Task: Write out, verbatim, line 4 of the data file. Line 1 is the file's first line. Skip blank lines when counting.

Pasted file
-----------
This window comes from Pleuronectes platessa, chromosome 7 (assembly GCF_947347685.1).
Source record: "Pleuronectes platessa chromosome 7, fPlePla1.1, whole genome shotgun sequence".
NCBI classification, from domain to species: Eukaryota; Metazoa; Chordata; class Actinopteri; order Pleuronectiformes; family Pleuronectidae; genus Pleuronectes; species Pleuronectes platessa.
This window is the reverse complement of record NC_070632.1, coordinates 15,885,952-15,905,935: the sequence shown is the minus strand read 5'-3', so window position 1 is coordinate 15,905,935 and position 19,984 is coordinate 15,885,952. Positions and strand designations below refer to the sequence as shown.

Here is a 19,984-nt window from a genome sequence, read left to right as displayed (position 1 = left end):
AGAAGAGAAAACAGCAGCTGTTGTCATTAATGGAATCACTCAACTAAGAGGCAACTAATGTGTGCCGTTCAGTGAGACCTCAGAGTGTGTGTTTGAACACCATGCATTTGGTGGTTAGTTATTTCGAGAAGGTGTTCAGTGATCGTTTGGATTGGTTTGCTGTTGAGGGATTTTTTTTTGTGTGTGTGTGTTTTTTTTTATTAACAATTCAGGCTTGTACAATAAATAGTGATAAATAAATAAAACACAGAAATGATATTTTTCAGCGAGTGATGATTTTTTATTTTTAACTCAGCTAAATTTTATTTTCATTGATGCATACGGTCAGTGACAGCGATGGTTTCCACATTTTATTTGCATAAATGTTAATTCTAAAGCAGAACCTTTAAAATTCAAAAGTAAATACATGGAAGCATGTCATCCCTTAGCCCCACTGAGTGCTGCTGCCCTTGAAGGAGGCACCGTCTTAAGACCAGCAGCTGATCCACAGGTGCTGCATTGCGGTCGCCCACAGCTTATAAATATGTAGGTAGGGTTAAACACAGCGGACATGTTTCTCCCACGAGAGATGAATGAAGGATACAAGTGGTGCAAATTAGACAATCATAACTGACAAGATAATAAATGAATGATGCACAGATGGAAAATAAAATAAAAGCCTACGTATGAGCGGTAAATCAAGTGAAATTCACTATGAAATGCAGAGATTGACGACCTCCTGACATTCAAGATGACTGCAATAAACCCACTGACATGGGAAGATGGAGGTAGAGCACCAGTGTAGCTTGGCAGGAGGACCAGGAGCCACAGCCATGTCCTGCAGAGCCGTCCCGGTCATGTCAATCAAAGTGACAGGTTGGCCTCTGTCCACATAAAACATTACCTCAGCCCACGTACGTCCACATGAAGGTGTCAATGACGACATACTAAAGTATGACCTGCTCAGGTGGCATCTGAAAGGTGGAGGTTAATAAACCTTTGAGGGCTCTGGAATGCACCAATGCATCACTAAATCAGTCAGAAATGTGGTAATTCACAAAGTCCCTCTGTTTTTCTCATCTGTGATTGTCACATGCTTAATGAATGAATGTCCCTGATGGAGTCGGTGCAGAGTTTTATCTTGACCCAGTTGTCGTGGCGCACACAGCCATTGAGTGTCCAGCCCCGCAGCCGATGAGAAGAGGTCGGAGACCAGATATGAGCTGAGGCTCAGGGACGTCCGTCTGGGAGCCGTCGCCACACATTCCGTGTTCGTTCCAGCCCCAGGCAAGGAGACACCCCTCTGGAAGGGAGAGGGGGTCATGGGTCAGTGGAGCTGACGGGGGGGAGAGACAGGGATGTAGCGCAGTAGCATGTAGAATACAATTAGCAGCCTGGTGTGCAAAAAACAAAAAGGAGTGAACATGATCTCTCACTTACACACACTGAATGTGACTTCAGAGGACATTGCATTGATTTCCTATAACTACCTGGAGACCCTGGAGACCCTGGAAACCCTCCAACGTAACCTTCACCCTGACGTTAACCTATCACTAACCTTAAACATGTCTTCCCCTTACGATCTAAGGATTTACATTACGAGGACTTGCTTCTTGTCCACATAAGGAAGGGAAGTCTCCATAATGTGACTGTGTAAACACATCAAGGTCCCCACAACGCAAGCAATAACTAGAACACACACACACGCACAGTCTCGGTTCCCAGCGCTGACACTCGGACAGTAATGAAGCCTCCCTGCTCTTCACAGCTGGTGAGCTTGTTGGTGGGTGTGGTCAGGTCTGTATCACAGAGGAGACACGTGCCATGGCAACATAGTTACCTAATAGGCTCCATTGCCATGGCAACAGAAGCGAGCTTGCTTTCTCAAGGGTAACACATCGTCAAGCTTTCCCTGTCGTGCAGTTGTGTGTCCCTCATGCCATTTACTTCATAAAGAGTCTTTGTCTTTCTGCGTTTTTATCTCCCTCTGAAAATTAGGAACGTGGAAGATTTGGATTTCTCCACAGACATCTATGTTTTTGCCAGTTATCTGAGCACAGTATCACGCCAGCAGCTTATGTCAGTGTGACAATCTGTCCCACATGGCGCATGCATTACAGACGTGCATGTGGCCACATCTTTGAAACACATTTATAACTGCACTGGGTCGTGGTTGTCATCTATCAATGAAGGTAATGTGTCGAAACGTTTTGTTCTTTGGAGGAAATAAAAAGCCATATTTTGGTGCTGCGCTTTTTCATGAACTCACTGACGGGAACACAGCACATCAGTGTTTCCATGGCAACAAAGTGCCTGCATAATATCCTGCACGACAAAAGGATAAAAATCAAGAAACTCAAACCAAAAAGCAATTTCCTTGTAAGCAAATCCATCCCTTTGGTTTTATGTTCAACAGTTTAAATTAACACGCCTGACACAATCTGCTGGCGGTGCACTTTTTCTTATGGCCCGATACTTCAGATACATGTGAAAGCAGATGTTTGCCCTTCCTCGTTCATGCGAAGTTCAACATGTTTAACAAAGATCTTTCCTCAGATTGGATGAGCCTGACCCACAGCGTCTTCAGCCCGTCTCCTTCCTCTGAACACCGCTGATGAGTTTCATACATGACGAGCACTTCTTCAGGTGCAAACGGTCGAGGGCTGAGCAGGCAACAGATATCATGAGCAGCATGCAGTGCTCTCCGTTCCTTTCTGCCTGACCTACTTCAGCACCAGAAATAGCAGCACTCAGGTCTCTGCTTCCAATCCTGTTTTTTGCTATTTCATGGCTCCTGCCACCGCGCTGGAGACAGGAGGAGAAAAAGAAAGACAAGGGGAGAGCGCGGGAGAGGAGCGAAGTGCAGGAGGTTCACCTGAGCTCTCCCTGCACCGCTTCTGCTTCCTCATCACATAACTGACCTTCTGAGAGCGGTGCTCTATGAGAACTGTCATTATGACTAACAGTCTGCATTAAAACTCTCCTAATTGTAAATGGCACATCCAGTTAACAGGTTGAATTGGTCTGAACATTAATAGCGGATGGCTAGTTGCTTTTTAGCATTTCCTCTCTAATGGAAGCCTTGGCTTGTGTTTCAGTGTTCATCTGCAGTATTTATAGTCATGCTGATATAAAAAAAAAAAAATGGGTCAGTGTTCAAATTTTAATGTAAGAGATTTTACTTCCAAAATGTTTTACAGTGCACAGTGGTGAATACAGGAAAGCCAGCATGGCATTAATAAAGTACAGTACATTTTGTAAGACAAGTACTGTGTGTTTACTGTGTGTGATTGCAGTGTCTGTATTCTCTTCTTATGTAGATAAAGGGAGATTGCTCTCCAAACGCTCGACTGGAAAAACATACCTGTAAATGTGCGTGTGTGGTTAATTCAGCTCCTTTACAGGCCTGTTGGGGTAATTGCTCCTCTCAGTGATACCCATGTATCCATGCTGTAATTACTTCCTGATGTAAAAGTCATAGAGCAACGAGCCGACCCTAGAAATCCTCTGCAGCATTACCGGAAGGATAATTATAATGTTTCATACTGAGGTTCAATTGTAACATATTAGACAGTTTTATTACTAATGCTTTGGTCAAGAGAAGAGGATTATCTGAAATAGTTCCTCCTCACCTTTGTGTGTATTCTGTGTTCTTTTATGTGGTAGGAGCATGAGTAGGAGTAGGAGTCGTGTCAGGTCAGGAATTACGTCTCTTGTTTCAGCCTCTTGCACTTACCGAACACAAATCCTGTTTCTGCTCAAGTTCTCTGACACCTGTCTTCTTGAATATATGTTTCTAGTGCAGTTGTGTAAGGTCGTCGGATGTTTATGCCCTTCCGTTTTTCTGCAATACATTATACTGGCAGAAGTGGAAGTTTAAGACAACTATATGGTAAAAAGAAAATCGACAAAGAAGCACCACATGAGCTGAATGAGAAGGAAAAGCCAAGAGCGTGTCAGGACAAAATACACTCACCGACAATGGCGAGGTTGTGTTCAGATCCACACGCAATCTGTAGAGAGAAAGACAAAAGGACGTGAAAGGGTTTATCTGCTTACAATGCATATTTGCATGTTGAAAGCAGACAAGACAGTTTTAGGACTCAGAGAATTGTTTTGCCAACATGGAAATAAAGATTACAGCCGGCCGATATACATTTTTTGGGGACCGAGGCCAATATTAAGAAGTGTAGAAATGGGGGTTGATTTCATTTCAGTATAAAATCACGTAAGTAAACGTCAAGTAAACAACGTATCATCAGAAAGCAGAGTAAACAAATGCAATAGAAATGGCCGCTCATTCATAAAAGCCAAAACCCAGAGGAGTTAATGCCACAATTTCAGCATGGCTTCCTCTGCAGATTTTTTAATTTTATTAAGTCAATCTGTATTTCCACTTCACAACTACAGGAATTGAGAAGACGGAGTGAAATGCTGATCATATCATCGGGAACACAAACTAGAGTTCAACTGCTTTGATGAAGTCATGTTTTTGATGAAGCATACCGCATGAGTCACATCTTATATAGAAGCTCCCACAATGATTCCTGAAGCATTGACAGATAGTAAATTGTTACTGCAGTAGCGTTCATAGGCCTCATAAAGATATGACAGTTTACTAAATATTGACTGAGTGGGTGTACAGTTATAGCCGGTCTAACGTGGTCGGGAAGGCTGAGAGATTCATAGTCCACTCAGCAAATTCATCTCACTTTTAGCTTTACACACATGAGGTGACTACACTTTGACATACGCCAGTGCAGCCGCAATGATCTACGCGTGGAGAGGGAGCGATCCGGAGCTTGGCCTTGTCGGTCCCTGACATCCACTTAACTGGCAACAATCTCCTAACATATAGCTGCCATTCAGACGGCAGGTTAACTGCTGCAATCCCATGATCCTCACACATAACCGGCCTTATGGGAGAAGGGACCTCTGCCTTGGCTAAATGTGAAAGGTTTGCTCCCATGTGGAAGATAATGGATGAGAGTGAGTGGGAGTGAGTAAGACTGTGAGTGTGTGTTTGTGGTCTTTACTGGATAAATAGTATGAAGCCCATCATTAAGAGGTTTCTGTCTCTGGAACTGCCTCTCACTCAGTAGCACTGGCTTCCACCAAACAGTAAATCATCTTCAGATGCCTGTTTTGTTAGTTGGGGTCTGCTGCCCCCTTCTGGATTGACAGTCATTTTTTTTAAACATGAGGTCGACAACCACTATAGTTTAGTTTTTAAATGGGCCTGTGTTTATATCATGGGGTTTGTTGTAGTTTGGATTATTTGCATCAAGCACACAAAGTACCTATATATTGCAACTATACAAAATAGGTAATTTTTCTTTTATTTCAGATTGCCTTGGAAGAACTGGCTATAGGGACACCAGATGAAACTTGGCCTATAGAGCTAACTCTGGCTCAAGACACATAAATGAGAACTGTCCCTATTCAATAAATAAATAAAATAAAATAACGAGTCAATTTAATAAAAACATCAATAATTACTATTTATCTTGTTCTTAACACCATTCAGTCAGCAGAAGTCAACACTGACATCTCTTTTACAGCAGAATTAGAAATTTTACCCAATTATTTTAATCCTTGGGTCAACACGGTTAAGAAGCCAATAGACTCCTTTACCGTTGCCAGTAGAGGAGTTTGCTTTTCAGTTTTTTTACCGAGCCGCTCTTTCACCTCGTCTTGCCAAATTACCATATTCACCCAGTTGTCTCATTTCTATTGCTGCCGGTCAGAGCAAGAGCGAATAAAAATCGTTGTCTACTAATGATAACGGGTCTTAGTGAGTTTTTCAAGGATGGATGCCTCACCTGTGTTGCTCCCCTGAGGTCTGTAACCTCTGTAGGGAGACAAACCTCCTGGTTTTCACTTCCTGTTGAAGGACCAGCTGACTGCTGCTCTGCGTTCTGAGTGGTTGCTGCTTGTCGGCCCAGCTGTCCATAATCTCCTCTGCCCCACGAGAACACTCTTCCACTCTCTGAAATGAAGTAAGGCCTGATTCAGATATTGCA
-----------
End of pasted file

This window is the reverse complement of record NC_070632.1, coordinates 15,885,952-15,905,935: the sequence shown is the minus strand read 5'-3', so window position 1 is coordinate 15,905,935 and position 19,984 is coordinate 15,885,952. Positions and strand designations below refer to the sequence as shown.